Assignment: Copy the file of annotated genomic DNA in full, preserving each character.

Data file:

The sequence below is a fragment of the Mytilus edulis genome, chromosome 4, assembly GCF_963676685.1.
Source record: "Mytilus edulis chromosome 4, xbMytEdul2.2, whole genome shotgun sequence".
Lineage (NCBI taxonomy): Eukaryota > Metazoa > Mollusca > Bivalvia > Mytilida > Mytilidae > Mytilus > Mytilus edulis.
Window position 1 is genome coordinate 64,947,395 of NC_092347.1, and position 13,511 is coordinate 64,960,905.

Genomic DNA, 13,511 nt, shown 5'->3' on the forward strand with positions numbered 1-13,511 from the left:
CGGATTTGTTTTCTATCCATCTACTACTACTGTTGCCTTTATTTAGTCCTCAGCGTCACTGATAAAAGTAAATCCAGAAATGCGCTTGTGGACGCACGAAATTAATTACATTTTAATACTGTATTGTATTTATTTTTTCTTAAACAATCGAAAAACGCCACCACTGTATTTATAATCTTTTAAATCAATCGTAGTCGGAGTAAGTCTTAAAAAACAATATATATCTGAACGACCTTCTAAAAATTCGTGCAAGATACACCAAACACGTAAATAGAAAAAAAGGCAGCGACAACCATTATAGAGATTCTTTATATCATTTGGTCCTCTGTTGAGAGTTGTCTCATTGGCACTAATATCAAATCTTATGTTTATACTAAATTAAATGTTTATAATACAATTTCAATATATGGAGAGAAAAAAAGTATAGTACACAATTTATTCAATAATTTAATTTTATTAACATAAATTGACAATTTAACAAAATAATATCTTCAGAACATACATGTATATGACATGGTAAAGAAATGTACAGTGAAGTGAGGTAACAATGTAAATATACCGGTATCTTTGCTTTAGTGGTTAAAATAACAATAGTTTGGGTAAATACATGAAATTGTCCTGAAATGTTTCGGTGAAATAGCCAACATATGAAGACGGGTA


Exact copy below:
The sequence below is a fragment of the Mytilus edulis genome, chromosome 4, assembly GCF_963676685.1.
Source record: "Mytilus edulis chromosome 4, xbMytEdul2.2, whole genome shotgun sequence".
Lineage (NCBI taxonomy): Eukaryota > Metazoa > Mollusca > Bivalvia > Mytilida > Mytilidae > Mytilus > Mytilus edulis.
Window position 1 is genome coordinate 64,947,395 of NC_092347.1, and position 13,511 is coordinate 64,960,905.

Genomic DNA, 13,511 nt, shown 5'->3' on the forward strand with positions numbered 1-13,511 from the left:
CGGATTTGTTTTCTATCCATCTACTACTACTGTTGCCTTTATTTAGTCCTCAGCGTCACTGATAAAAGTAAATCCAGAAATGCGCTTGTGGACGCACGAAATTAATTACATTTTAATACTGTATTGTATTTATTTTTTCTTAAACAATCGAAAAACGCCACCACTGTATTTATAATCTTTTAAATCAATCGTAGTCGGAGTAAGTCTTAAAAAACAATATATATCTGAACGACCTTCTAAAAATTCGTGCAAGATACACCAAACACGTAAATAGAAAAAAAGGCAGCGACAACCATTATAGAGATTCTTTATATCATTTGGTCCTCTGTTGAGAGTTGTCTCATTGGCACTAATATCAAATCTTATGTTTATACTAAATTAAATGTTTATAATACAATTTCAATATATGGAGAGAAAAAAAGTATAGTACACAATTTATTCAATAATTTAATTTTATTAACATAAATTGACAATTTAACAAAATAATATCTTCAGAACATACATGTATATGACATGGTAAAGAAATGTACAGTGAAGTGAGGTAACAATGTAAATATACCGGTATCTTTGCTTTAGTGGTTAAAATAACAATAGTTTGGGTAAATACATGAAATTGTCCTGAAATGTTTCGGTGAAATAGCCAACATATGAAGACGGGTA